While falling sleep last night was a difficult process as I was plagued with back-to-school jitters, waking up when the power went out on campus was a breeze. Usually when we loose power on campus overnight, I am terrified about waking up late and not making it to class on time. Although that thought did cross my mind, my immediate worry was, “I won’t have an Internet connection available for my science class. How will my students be able to work on the project?” I was terrified. I tossed and turned for about an hour trying to solve the problem of no Internet for class. I then realized I had two free periods prior to my science class, which would allow me the opportunity to brainstorm an alternative, power-free lesson. However, I was still stressed despite having a solution to my dilemma. Fortunately, the power came back on around four in the morning, and after resetting my alarm, I fell right to sleep, stress free.
So, this incident forced me to contemplate my reliance on technology and the Internet. Can I teach without electricity? Do I need an interactive board, projector, computer, Internet connection, and all of the other fancy technology gadgets available to be a great teacher? Can I roll with it if my school has no power? Of course, I’d love to say, without hesitation, that I am a flexible educator who can teach anything to anyone in any situation. But, is that really true? Could I? If I had time to plan and problem-solve, I’d like to think that anything is possible. I believe I probably could teach without electricity. Now, would that method of teaching best meet the needs of my students? That’s a whole different ball game. Being flexible as a teacher and giving my students what they need are two different things. If I had no power for a day or two, I could still execute my lessons and be a successful teacher. If I had to teach like that all the time, would my students still learn? Perhaps, our students could use some practice in becoming flexible global citizens. Maybe crafting a unit or series of lessons that require no electricity would be an interesting experiment. Could the students do it well? Could they handle not having their laptops, music players, headphones, stupid phones, and the like? As a culture, do we rely on technology too much? What happens when the entire grid goes down like it will eventually? Then what? Preparing our students for every type of problem might be something we’re missing in our curriculum. Maybe we should help them practice not using technology for a whole week so that they are prepared for, in their eyes, the worst possible scenario.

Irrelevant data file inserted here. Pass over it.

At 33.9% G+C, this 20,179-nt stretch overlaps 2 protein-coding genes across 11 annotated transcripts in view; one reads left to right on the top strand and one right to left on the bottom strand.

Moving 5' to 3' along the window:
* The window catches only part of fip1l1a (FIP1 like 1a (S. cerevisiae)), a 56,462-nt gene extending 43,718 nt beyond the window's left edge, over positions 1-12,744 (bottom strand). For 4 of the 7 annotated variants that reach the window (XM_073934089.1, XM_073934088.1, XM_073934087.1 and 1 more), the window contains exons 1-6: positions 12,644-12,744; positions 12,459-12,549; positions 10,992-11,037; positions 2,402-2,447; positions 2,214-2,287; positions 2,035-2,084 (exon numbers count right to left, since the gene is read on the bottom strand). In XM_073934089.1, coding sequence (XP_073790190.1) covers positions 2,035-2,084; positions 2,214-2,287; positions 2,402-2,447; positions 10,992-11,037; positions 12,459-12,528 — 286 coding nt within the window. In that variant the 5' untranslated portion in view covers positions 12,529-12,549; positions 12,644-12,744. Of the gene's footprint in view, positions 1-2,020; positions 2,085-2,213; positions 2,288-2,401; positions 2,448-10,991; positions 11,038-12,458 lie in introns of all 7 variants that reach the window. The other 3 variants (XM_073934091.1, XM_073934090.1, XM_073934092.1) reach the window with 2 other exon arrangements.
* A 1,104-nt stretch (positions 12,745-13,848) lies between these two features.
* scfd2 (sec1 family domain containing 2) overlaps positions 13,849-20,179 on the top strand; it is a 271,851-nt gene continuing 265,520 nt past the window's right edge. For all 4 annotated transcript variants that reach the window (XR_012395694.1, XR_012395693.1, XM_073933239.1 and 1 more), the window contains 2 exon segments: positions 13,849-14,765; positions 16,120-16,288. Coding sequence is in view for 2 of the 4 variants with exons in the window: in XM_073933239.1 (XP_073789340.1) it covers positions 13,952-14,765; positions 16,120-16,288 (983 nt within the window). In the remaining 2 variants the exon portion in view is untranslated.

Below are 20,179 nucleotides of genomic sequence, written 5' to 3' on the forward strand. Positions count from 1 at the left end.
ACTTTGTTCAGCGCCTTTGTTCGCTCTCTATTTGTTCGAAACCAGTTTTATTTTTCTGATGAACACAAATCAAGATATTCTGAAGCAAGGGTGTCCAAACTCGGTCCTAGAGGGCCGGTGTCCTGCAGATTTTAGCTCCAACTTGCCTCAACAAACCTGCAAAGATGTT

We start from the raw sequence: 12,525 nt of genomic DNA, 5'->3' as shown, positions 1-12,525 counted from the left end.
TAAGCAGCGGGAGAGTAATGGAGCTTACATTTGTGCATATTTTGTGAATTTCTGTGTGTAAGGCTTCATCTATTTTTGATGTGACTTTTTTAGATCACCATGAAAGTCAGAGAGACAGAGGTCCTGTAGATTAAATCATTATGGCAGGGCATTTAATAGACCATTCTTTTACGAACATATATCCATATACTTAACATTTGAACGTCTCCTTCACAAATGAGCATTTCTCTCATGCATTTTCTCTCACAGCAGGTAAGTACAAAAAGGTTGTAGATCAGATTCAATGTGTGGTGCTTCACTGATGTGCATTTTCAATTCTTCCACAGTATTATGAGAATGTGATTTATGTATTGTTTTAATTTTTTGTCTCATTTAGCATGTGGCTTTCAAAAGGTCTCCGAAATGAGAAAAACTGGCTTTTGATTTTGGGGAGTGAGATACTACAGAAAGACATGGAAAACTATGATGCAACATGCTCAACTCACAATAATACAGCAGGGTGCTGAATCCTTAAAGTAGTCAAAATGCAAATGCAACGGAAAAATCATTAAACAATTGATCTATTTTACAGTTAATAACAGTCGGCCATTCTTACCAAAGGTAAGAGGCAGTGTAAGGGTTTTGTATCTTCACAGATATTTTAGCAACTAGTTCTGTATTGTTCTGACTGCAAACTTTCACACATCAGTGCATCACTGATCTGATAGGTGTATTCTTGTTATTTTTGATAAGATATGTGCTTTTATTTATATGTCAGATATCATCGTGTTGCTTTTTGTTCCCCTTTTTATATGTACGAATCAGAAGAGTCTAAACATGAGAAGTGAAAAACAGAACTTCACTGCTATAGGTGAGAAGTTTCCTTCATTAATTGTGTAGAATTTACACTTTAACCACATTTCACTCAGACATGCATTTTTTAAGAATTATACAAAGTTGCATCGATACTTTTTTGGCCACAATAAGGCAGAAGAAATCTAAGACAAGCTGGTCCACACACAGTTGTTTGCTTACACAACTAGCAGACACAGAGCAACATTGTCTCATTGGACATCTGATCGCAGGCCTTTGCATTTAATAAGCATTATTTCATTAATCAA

I do believe that we may focus too much attention on technology as we teach the future generation, but we are preparing our students for a world that uses technology all the time. While at a recent sporting event, I happened to, out of the corner of my eye, notice a man checking his phone while using a urinal. Is there no privacy? Must we always be connected? Perhaps, we as a world put too much of an emphasis on technology. Maybe we should help our students understand this and figure out ways to solve this problem. While our students may be great at looking up answers to questions on Google, do they know how to use an encyclopedia or ask another living human for help?
So, yes, education can, and, frankly to help our students survive in the worst of conditions, should exist, for at least a few times each year, without technology and the Internet. Let’s be sure our students know how to interact with each other face to face; because, how awesome would it be to actually LOL for real?